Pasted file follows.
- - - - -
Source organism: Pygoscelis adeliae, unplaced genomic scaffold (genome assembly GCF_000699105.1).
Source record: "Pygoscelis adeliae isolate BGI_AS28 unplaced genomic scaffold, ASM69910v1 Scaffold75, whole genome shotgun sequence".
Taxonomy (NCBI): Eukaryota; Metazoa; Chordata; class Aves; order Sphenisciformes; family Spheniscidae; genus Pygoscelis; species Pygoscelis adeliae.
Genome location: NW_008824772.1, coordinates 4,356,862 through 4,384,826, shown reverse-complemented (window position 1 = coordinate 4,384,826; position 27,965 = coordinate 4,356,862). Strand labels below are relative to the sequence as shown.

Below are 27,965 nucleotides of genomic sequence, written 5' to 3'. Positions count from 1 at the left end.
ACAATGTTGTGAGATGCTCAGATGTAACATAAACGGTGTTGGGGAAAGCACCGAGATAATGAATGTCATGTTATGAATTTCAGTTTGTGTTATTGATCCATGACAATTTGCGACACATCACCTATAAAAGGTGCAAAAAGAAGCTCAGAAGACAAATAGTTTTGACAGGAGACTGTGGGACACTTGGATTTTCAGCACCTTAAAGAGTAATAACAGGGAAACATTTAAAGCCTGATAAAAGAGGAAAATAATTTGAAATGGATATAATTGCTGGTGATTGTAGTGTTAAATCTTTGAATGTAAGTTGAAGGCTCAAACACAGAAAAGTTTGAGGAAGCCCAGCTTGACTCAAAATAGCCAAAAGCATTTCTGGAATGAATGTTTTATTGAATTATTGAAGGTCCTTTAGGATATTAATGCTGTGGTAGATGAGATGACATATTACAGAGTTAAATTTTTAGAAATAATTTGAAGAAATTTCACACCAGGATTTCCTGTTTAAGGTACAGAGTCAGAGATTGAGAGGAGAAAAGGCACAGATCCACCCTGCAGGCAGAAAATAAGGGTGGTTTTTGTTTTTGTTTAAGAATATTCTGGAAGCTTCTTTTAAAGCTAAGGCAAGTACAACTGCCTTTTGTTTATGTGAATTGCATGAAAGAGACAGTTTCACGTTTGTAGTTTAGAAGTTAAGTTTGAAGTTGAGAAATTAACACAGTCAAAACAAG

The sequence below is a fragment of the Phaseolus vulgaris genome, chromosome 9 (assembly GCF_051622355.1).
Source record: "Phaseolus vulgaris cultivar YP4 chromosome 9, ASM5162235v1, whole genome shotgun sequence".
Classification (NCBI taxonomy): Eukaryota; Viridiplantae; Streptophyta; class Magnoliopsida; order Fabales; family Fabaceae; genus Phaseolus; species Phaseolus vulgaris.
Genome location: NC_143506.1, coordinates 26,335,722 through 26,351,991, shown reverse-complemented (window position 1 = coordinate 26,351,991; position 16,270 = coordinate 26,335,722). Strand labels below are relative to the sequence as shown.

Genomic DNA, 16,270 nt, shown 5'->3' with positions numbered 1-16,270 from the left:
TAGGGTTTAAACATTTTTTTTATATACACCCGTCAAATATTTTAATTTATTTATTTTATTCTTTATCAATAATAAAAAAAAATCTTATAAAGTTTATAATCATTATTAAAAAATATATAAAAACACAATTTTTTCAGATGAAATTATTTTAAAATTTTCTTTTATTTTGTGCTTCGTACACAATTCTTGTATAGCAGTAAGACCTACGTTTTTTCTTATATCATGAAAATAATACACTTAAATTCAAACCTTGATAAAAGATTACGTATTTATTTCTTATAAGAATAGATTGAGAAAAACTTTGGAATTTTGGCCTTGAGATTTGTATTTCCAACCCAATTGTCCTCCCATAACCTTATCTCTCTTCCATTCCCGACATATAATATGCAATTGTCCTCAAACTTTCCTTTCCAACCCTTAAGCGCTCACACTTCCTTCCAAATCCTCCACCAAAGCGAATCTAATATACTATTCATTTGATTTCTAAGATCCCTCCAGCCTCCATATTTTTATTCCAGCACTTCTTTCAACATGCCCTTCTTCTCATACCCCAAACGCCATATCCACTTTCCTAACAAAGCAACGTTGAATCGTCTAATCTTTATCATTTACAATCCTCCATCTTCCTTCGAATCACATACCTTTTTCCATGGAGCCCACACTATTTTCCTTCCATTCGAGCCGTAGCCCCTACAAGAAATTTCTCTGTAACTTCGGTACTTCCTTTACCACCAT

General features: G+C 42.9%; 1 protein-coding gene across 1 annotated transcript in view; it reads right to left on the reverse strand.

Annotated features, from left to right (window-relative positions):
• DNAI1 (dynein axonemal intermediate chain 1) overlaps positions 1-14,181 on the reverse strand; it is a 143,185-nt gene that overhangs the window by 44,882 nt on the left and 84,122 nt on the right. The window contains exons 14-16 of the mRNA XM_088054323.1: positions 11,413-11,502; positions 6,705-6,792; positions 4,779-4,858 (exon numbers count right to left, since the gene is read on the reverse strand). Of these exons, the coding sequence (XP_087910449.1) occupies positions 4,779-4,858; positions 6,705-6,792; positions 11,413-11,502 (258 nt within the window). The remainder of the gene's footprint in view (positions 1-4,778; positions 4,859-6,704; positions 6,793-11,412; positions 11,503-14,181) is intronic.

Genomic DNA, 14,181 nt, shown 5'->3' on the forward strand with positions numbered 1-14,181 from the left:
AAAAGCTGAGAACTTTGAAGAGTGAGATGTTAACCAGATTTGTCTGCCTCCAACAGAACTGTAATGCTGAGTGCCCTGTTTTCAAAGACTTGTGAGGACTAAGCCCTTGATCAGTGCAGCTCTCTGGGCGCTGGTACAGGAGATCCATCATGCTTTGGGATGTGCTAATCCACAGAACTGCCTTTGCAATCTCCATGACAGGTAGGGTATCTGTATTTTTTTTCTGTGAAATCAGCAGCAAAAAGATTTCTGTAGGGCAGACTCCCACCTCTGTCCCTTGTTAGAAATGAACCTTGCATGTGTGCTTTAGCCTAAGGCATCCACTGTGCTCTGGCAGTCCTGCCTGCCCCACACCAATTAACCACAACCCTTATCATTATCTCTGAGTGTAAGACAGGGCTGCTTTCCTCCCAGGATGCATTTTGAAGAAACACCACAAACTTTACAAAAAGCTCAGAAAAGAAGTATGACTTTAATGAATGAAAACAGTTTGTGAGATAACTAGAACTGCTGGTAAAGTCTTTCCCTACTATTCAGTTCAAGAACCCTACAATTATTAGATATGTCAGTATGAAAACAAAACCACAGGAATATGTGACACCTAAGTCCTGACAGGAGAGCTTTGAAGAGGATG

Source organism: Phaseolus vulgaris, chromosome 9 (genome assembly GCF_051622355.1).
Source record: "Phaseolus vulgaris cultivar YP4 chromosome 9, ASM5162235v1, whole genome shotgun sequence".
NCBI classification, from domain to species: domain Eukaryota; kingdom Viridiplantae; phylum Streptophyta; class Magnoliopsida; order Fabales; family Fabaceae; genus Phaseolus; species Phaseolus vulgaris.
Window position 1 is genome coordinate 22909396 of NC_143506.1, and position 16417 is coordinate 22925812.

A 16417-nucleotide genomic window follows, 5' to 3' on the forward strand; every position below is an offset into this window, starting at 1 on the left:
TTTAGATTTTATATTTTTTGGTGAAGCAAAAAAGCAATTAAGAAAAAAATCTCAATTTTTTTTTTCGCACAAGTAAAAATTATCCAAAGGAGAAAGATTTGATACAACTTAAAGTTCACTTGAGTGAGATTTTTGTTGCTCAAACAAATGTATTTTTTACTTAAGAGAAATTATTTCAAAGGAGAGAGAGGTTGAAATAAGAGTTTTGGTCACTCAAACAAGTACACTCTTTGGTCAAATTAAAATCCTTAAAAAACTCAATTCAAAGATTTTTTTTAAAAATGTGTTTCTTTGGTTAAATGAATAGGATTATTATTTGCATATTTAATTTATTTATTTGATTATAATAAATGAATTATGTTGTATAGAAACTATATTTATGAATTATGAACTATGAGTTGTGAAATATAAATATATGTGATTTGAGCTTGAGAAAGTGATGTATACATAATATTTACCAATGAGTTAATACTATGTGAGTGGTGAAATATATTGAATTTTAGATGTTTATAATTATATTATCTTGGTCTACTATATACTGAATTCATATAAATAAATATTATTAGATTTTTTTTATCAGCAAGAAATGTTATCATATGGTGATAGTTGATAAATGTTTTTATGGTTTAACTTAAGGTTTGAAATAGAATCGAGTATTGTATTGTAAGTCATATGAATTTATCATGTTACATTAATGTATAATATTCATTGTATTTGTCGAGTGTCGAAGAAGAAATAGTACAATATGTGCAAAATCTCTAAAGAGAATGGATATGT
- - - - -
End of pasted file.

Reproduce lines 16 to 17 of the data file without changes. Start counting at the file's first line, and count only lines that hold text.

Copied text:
Genomic DNA, 14,181 nt, shown 5'->3' on the forward strand with positions numbered 1-14,181 from the left:
AAAAGCTGAGAACTTTGAAGAGTGAGATGTTAACCAGATTTGTCTGCCTCCAACAGAACTGTAATGCTGAGTGCCCTGTTTTCAAAGACTTGTGAGGACTAAGCCCTTGATCAGTGCAGCTCTCTGGGCGCTGGTACAGGAGATCCATCATGCTTTGGGATGTGCTAATCCACAGAACTGCCTTTGCAATCTCCATGACAGGTAGGGTATCTGTATTTTTTTTCTGTGAAATCAGCAGCAAAAAGATTTCTGTAGGGCAGACTCCCACCTCTGTCCCTTGTTAGAAATGAACCTTGCATGTGTGCTTTAGCCTAAGGCATCCACTGTGCTCTGGCAGTCCTGCCTGCCCCACACCAATTAACCACAACCCTTATCATTATCTCTGAGTGTAAGACAGGGCTGCTTTCCTCCCAGGATGCATTTTGAAGAAACACCACAAACTTTACAAAAAGCTCAGAAAAGAAGTATGACTTTAATGAATGAAAACAGTTTGTGAGATAACTAGAACTGCTGGTAAAGTCTTTCCCTACTATTCAGTTCAAGAACCCTACAATTATTAGATATGTCAGTATGAAAACAAAACCACAGGAATATGTGACACCTAAGTCCTGACAGGAGAGCTTTGAAGAGGATG